Financial Reform Legislation is D.O.A. according to Simon Johnson, an expert and watchdog on the Financial crisis. He is not alone in assessing the health of the patient.
At the end of the day, essentially nothing in the entire legislation will reduce the potential for massive system risk as we head into the next credit cycle.
Now lobbyists are after the very weak version of the Volcker Rule:
To secure the support needed for their bill, Senate negotiators are leaning toward creating a series of exemptions to the Volcker Rule that would allow banks to continue to operate these businesses as investment funds that hold only client money, according to several Congressional aides, industry officials and lawyers.
The three main changes under consideration would be a carve-out to exclude asset management and insurance companies outright, an exemption that would allow banks to continue to invest in hedge funds and private equity firms, and a long delay that would give banks up to seven years to enact the changes.
Who exactly are these supporters? If there was ever a rallying cry among the people, it is financial reform. Yet our government cannot enact a single legislative sentence that isn't given the stamp of approval by Wall Street Lobbyists.
Even Bloomberg is noticing Wall Street Stiffing Overhaul:
One clause in the House bill would be singularly effective in preventing a repeat of the 2008 banking collapse. The other would close a 75-year-old loophole in American corporate governance, forcing boardrooms to, finally, become accountable to shareholders.
Now, both are at risk. Take leverage limits first. Leverage acts like a giant accelerator in the financial system. It heightens the risk of financial crashes, and it magnifies losses when crashes do occur. No wonder that in 2008, as in almost every previous meltdown, excessive financial leverage played a big part.
Other disasters are being issued in press releases from the House Financial Services committee. These press releases are cleverly crafted, so one will miss the fact the Consumer Financial Protection Agency was neutered by putting it under the Federal Reserve. Still lobbyists are not satisfied and are working to weaken it further.
Ridiculous, classic special interest amendments, which have nothing to do with the overall ripoff games against most of America, are being sneaked into the bill. Things like putting civil rights experts on consumer protection boards, as if some color besides green has something to do with mega banks sucking at the middle class jugular.
Many provisions are being stricken and replaced with studies on the issue. Right, studies, as if we don't already know what happened. Things like fees on credit and debit card transactions when weakened, are called a successful compromise.
The deal, struck between Sen. Dick Durbin (D-Ill.) and key House negotiators, leaves out some elements that consumer advocates had been fighting for. It allows fees charged to reloadable, prepaid debit cards -- generally used by the poor -- to remain unregulated. And it allows an exemption for states that use debit cards to dole out benefits. But, for the first time, banks and credit card companies will face restrictions on the fees they can charge merchants for the privilege of accepting credit and debit cards.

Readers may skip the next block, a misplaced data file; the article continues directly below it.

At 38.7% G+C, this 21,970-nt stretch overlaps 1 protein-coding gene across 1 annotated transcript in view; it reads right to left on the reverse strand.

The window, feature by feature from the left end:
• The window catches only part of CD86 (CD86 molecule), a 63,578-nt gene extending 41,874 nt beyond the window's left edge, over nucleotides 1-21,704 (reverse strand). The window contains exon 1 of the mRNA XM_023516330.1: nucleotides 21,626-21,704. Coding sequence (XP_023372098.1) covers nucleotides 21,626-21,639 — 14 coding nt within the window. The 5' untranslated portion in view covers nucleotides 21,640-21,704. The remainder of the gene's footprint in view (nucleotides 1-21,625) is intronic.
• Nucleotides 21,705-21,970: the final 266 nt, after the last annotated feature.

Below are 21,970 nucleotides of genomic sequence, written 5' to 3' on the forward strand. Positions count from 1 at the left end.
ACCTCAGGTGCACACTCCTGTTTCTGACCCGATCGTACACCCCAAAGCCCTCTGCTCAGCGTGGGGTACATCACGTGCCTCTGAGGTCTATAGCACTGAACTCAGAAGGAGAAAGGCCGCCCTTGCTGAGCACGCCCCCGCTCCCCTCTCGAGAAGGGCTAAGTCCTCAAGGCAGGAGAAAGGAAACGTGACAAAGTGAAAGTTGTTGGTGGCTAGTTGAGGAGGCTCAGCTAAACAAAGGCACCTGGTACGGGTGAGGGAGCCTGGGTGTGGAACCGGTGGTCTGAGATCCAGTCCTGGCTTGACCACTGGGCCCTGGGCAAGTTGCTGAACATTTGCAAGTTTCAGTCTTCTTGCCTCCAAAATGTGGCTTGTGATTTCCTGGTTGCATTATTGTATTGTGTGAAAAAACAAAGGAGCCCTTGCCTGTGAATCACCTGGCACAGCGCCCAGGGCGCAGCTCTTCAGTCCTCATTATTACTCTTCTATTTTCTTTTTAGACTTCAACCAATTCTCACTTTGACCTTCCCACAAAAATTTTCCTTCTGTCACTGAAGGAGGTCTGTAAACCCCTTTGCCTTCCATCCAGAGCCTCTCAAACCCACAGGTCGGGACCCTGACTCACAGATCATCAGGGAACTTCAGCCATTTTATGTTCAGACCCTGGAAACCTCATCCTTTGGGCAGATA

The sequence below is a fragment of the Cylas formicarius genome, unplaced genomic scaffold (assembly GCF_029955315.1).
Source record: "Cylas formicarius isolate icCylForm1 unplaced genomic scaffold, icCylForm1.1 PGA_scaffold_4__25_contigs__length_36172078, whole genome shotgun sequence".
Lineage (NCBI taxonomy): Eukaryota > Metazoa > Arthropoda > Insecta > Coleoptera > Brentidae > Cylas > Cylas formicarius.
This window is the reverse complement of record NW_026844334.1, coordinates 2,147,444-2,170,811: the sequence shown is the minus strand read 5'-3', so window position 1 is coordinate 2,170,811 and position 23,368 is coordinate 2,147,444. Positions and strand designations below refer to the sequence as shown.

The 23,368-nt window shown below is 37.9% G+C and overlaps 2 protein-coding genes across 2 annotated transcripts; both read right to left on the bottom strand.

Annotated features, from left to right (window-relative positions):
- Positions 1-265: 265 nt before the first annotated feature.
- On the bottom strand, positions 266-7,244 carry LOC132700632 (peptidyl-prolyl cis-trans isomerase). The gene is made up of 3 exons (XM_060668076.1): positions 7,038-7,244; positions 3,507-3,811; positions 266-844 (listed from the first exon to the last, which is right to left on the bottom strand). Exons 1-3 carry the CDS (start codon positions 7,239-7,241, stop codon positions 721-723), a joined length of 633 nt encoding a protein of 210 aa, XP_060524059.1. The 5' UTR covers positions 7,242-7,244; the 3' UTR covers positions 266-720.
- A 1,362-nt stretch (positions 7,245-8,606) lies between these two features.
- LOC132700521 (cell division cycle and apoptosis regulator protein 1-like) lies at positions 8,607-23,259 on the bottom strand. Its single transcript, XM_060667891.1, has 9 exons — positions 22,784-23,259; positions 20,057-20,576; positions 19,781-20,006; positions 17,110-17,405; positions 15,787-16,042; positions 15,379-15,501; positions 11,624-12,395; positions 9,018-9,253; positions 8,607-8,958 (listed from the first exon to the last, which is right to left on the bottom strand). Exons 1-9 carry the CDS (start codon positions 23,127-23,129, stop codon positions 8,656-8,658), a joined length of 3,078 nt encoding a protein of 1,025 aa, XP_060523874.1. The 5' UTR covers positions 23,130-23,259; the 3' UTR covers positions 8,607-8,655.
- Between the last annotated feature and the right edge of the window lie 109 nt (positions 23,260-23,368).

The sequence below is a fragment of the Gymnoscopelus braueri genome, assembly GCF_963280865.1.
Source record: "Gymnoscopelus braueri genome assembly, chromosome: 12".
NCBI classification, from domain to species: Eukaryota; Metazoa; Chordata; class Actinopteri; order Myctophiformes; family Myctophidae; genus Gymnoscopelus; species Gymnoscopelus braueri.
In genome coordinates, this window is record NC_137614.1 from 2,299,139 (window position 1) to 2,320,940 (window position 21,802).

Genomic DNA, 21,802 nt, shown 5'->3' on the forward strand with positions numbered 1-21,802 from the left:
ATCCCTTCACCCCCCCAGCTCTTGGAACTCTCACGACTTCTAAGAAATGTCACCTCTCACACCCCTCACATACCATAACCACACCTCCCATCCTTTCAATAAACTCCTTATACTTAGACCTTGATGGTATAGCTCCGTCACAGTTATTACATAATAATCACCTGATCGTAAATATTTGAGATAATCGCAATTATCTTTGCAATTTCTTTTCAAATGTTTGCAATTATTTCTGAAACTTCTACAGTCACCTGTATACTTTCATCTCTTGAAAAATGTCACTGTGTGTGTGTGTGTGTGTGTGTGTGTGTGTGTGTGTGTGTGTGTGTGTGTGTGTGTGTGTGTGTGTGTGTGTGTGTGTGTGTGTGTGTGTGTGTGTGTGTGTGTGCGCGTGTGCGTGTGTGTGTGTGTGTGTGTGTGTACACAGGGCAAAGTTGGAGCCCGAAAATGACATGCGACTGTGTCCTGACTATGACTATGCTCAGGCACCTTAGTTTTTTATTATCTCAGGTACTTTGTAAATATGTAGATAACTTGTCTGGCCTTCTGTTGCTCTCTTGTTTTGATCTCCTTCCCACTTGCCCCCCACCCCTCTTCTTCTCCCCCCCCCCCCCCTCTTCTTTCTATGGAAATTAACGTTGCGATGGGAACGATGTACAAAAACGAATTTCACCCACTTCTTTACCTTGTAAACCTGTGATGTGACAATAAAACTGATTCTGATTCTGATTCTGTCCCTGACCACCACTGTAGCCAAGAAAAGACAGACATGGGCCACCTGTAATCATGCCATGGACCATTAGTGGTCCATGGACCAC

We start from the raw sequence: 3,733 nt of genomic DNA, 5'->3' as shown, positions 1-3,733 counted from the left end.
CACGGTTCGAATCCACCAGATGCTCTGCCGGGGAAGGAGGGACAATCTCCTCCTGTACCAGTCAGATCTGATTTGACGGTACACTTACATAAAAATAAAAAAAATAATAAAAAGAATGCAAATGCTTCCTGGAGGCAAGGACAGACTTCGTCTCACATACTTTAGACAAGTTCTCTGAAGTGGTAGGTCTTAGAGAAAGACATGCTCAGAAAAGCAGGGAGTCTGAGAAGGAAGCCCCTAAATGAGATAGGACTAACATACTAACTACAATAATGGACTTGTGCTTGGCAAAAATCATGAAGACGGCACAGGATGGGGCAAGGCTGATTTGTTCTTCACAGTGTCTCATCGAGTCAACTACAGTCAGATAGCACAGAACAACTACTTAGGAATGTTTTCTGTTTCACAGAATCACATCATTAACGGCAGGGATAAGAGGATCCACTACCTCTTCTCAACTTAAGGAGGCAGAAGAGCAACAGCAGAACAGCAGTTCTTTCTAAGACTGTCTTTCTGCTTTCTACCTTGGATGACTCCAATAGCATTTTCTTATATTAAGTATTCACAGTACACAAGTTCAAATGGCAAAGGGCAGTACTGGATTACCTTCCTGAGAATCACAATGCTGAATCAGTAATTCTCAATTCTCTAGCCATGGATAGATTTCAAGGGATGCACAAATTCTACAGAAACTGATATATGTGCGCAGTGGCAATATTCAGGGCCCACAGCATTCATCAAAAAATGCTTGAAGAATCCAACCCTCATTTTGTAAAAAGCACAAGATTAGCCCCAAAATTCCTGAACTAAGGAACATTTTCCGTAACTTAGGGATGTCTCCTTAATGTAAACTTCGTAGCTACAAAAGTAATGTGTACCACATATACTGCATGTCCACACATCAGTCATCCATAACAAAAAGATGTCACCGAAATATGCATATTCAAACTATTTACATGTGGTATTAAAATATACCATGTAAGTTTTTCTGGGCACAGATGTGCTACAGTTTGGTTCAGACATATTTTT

Additionally, even more amendments, all designed to weaken any regulation are being introduced. The latest exemption demand is for peddling financial products to old people, annuities in this case, all to grab at their money before they die. Why not just pick at the pockets of the dead and pull out their gold teeth?
Yes, it's yet another lobbyist pig fest.
The only good news is the Fed Audit was expanded from the Senate version:
The Senate had previously approved a provision that would require a government audit of the Federal Reserve’s emergency lending authority, a move that arose in response to the Fed’s actions in the 2008 financial crisis. But the House-Senate conference committee wanted to go further, subjecting the Fed to regular audits of its routine operations.
But is the Fed Audit good news? Not really. The entire House version of auditing the Federal Reserve was dropped in favor of this one time audit, which leaves much in the dark.
The shift by House Democrats was not an unequivocal win for the Fed. Their counteroffer looks to broaden a proposal for a one-time Fed audit contained in the the Senate bill that would focus narrowly on the Fed’s emergency lending during the financial crisis.
House Democrats want to widen the audit to cover regular discount window lending and open market transactions, and require the Fed to publicly disclose details on these operations on an ongoing basis, albeit with a three-year lag.
Still, the push points to successful lobbying efforts by both the Fed and the financial sector, which firmly backs the U.S. central bank. Influential industry groups wrote to the Senate Banking Committee in March pleading for the Fed to retain its supervisory responsibilities.
The $150 billion dollar bail out fund, supposedly paid by the large banks is also dropped.
Other minor, symbolic clauses, such as Say on Pay, which was a non-binding shareholder vote on executive compensation, was rendered empty by Chris Dodd with a requirement that shareholders with a 5% equity stake only could vote. There are no shareholders with a 5% or greater equity stake in each company.
While the negotiations, if you care to call it that, are ongoing, overall, Simon Johnson and others are right. The death blow will be in derivatives and the Volcker rule. In spite of putting the entire globe at risk, nothing meaningful will happen to stop too big to fail, increase capitalization requirements, to isolate contagion risk or to firewall systemic risk.